Oh, I think so. And everyone else says so. Every night on tour, there would be some woman in the front who would beg me to come over. And I finally would go over and she’d point to James and go, ‘Where did you find him?’ It happened almost every night. So I thought, well, if people like it that much, we should film it.

Were you happy with the results? It’s a pretty straightforward, warts-and-all document.
We didn’t go back in and fix anything. Frankly, we were so hung over the day we were supposed to watch it. We were in New York and I begged not to go, but my manager said, ‘You have to approve it.’ I think we were all feeling the same way. But about the third song in, we realized ‘Hey, this is pretty good.’ Normally, I wouldn’t watch myself if it wasn’t mandatory.

“I’ve never had any vocal training or coaching or lessons in how to sing right. Come on, it’s rock ’n’ roll! You can’t buy it in the shops or learn it in the school — at least, I f—ing hope you can’t.”

Do you never look at any of the old videos or footage?
Not if I don’t have to. I’m not one of those people who keeps pictures of the family on the refrigerator or anything. I don’t have gold records or press clippings around.

I love that the bonus footage is just several minutes of you all sleeping on the bus. But please tell me Martin doesn’t actually sleep in his clothes, clutching a gin bottle and muttering all night.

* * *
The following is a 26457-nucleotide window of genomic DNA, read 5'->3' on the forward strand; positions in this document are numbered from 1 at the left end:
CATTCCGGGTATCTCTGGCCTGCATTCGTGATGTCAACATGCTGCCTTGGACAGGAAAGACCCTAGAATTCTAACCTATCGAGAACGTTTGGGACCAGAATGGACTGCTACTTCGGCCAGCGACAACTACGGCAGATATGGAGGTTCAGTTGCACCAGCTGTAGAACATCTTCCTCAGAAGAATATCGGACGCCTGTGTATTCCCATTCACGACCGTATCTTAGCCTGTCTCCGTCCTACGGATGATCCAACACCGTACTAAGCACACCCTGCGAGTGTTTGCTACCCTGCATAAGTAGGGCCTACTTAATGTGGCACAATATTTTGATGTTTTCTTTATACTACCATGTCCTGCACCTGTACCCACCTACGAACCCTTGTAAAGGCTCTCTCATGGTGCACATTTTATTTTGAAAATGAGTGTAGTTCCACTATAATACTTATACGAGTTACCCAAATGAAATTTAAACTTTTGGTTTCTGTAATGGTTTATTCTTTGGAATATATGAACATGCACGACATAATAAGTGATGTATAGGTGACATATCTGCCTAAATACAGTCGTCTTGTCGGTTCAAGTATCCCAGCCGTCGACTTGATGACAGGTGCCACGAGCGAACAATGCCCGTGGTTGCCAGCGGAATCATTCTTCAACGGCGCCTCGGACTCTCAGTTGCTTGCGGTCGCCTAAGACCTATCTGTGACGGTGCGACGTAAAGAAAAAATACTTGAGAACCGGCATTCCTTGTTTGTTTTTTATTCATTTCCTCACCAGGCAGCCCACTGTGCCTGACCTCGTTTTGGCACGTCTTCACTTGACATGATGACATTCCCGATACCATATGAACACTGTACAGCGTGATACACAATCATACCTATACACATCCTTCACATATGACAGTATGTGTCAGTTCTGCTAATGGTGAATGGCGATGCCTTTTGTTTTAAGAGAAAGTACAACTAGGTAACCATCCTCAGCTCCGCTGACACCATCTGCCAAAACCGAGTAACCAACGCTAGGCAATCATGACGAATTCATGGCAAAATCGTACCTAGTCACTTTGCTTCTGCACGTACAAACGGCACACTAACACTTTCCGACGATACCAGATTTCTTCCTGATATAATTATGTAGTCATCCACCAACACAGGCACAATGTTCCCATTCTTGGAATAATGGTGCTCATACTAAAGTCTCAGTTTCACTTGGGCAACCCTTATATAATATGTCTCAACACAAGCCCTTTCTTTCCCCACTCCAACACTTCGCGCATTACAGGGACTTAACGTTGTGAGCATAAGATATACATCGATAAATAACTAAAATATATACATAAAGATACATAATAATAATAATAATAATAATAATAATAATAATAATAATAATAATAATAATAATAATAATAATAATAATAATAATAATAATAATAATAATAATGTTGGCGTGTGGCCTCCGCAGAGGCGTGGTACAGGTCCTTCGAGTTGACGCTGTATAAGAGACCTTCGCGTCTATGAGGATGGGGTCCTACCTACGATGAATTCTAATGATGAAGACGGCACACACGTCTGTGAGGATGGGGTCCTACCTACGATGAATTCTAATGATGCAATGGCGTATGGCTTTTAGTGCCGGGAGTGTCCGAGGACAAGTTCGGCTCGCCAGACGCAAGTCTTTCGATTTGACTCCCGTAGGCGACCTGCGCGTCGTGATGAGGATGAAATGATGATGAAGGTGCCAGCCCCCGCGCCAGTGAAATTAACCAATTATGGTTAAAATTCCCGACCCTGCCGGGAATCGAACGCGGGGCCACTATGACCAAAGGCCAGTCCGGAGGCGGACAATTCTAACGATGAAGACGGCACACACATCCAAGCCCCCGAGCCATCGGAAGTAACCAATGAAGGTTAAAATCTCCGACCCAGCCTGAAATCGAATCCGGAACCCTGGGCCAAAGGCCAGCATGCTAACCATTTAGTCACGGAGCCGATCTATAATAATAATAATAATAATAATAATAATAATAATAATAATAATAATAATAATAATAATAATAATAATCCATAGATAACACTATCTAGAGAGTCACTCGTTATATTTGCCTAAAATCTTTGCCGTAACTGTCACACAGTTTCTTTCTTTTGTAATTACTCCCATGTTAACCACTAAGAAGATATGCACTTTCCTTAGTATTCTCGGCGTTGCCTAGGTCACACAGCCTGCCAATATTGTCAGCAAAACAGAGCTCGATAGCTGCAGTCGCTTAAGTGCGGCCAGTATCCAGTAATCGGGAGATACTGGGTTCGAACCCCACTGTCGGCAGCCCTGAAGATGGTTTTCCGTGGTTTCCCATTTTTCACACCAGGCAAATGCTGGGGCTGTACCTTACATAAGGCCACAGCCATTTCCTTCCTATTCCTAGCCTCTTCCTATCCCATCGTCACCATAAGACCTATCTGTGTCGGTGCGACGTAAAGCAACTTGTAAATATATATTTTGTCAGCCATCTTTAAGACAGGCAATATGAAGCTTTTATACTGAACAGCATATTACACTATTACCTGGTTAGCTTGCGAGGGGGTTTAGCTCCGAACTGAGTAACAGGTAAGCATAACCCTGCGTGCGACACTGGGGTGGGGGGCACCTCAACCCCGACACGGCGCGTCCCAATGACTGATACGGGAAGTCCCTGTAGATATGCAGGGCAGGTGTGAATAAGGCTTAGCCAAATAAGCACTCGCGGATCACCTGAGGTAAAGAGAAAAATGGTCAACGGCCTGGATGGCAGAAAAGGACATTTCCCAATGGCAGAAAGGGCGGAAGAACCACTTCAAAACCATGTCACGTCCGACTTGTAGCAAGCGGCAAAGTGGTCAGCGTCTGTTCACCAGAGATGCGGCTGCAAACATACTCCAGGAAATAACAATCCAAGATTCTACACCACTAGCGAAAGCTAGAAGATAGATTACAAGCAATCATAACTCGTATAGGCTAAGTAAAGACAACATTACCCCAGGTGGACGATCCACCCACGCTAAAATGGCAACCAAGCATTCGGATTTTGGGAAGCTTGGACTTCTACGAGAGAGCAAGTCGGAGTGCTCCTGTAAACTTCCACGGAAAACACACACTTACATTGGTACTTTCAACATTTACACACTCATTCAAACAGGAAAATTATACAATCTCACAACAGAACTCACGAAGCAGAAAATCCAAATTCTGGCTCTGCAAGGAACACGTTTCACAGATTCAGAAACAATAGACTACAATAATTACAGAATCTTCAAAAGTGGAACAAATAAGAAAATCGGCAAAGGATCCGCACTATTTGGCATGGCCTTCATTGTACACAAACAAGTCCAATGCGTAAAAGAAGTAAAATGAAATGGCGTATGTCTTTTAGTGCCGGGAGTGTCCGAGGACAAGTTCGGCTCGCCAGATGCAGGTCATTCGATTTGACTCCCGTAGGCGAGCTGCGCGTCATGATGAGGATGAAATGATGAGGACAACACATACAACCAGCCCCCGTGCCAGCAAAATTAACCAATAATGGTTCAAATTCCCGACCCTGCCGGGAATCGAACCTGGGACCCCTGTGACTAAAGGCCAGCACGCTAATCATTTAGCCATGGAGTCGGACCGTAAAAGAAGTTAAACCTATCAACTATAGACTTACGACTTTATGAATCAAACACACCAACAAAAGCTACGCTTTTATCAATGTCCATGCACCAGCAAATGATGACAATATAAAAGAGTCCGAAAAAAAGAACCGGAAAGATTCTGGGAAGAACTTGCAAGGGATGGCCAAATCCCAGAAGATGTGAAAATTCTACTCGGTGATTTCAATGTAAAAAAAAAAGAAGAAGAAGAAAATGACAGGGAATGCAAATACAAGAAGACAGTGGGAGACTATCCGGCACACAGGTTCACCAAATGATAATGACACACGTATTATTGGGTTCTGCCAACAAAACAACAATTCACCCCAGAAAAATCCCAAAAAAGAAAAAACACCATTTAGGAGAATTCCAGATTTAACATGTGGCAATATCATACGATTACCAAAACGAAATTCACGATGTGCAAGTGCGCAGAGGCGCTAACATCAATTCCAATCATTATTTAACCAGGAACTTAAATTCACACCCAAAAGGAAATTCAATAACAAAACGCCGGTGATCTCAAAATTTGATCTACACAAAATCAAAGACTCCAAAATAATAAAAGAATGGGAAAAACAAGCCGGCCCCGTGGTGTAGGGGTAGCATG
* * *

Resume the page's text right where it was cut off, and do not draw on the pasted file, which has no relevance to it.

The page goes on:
I would never go near his bunk to find out! But I fear that is a pretty accurate portrayal. On tour, Martin and Eric tend to be the last ones up. And I think gin features largely in those long nights.

Between the strength of the new band and Break up the Concrete, it almost sounds like you’ve come full circle. Do you feel that way?
I hadn’t really looked at it like that. To me it kind of goes up and down, wanes and retreats. If I have a band around me that’s rocking like those guys — when the chemistry’s right and the songs are right — it’s great. But you can’t get it right every time. So hopefully, by the end of the year, we’ll make another Pretenders album.

Your voice sounds as strong as ever. Do you take care of it?
I abuse the hell out of it and it keeps coming back for more. If I thought I was really losing it, I would do something. But I’ve never had any vocal training or coaching or lessons in how to sing right. Come on, it’s rock ’n’ roll! You can’t buy it in the shops or learn it in the school — at least, I f—ing hope you can’t. I try not to smoke, I try not to drink.

I notice you said you try.
Yeah. I’ve tried a lot of things more successfully. But I do back off once in a while.

You’re supposed to mellow out as you get older, but you seem to keep going in the opposite direction.